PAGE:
Writing Exercise: Walking in The Shoes of An Ancestor
I was surprised to see Jekab on my doorstep. Even more surprised to find him sober.
He didn’t wait to be invited in. He barged in blustering and demanding to be heard, and a few minutes later, I knew the reason why. And now I have a decision to make.
Yes, I owe him money. A lot of money. Yes, I am obligated. And no, I will not give a drunk money. I do not trust him. I will not pander to the demands of an alcoholic. He knows that, and up until today, has not come begging.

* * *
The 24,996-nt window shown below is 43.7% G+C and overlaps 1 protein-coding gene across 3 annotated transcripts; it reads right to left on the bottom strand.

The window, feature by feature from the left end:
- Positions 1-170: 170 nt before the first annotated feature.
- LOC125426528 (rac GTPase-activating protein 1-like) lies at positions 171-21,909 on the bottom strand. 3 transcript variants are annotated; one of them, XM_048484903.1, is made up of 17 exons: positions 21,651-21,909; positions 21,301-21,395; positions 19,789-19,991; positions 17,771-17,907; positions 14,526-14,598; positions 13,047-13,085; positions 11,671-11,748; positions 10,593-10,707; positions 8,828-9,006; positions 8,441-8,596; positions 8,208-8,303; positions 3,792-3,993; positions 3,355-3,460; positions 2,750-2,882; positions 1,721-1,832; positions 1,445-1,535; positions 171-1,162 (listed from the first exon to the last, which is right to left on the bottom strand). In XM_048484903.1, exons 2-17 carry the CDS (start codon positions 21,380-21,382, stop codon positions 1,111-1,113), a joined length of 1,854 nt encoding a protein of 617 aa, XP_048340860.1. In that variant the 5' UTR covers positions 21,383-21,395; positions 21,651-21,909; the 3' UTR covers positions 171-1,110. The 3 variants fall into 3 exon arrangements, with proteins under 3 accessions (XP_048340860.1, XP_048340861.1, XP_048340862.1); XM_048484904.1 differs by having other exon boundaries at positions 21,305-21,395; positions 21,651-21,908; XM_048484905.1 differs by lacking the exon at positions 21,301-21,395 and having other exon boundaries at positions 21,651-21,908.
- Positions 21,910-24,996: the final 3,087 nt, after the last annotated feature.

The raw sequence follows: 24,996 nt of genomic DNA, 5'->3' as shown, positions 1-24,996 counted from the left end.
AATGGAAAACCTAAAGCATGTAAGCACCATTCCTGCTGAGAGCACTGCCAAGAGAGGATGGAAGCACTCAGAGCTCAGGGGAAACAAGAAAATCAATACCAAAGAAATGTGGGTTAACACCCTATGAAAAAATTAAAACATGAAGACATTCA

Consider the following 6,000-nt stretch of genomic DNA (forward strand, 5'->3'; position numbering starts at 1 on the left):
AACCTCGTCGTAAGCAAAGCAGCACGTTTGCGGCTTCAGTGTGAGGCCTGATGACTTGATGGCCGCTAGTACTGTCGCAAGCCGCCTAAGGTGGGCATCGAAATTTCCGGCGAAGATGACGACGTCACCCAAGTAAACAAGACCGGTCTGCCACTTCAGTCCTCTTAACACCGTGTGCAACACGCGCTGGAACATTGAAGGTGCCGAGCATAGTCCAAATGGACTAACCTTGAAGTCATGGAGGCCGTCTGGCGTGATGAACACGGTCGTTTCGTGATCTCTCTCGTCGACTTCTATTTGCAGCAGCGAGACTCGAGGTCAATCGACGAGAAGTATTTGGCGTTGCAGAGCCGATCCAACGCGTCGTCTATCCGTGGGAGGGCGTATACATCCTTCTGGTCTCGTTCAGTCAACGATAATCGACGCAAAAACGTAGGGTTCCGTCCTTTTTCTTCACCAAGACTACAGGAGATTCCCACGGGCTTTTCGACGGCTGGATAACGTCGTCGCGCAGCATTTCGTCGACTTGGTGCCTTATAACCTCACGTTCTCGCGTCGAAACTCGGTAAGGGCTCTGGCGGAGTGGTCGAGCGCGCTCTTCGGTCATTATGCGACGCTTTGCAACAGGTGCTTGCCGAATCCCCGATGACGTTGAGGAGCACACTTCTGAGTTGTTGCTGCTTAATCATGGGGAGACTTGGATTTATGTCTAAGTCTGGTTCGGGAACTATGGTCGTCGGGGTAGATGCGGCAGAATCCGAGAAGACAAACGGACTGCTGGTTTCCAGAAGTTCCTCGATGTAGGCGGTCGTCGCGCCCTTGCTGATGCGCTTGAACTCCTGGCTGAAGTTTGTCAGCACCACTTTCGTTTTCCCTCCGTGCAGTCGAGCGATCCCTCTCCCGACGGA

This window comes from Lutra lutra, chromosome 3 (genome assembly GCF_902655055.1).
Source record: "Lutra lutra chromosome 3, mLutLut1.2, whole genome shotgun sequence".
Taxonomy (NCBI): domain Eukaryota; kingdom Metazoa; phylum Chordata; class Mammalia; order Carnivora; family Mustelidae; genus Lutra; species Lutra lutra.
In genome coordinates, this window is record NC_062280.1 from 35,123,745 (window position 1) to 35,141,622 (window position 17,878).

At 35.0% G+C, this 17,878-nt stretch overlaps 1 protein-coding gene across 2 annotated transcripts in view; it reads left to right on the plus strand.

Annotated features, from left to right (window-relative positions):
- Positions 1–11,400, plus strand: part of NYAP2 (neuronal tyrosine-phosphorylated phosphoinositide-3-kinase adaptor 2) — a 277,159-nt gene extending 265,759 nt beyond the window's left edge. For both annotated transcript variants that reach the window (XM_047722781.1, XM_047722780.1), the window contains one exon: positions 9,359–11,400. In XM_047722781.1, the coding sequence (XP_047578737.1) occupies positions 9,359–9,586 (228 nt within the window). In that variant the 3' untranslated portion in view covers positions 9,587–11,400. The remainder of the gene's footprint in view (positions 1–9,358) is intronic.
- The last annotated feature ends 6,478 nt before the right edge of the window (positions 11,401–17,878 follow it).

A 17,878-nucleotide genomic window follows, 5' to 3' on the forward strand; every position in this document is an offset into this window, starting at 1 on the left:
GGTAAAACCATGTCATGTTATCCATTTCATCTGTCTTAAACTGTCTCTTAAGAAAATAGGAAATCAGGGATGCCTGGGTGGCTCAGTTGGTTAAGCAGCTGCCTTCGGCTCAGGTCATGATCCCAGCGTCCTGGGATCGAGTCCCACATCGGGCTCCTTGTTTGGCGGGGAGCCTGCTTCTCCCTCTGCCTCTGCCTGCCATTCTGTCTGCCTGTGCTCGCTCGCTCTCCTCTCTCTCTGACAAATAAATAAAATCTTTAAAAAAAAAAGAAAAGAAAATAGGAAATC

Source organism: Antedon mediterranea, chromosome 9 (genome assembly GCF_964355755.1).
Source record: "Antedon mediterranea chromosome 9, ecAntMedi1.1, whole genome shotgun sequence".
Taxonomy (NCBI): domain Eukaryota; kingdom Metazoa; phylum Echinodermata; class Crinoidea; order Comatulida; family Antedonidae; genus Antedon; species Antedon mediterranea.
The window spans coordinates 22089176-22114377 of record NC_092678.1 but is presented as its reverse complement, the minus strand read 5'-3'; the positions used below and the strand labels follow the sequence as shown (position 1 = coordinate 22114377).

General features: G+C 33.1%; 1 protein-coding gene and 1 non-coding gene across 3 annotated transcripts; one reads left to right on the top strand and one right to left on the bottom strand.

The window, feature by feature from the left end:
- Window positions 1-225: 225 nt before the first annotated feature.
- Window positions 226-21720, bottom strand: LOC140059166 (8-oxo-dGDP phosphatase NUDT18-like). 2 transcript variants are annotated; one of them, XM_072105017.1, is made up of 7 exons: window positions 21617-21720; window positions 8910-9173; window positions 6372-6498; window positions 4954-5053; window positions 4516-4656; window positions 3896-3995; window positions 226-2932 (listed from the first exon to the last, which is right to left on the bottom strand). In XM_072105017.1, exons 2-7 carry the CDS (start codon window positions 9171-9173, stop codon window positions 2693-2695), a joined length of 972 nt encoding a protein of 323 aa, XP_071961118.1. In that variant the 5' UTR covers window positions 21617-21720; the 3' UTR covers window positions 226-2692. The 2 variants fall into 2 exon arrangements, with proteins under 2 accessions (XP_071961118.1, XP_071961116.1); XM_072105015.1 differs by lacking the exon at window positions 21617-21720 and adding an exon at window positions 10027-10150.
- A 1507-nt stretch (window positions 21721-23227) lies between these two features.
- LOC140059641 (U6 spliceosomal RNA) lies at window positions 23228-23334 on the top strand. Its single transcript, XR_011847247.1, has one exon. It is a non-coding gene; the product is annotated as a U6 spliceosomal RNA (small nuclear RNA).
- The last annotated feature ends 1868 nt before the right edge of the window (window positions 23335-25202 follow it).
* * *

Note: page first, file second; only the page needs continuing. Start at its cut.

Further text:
But now he demands! He says the child’s needs must be met, and I have the money. The hide of the man! It is his disgraceful behaviour and irresponsible neglect that has cost him everything, not the debts he hasn’t collected. He has only himself to blame.
I abhor weakness and I abhor irresponsibility. Jekab is both of those things, but I abhor dishonour more. So, I have decided. Tomorrow, my wife will go to the children’s home and see for herself. She will tell me what is needed to be done for this granddaughter of Jekab. Then I will see if he speaks the truth.
And if he does, I will gladly pay my debt… on one condition. The money must not grace his palm. It is the child I will be helping, not him. He doesn’t deserve it, but I am not heartless. I will help the child.
After all, I am a God-fearing man of honour.
© Inara Hawley 2016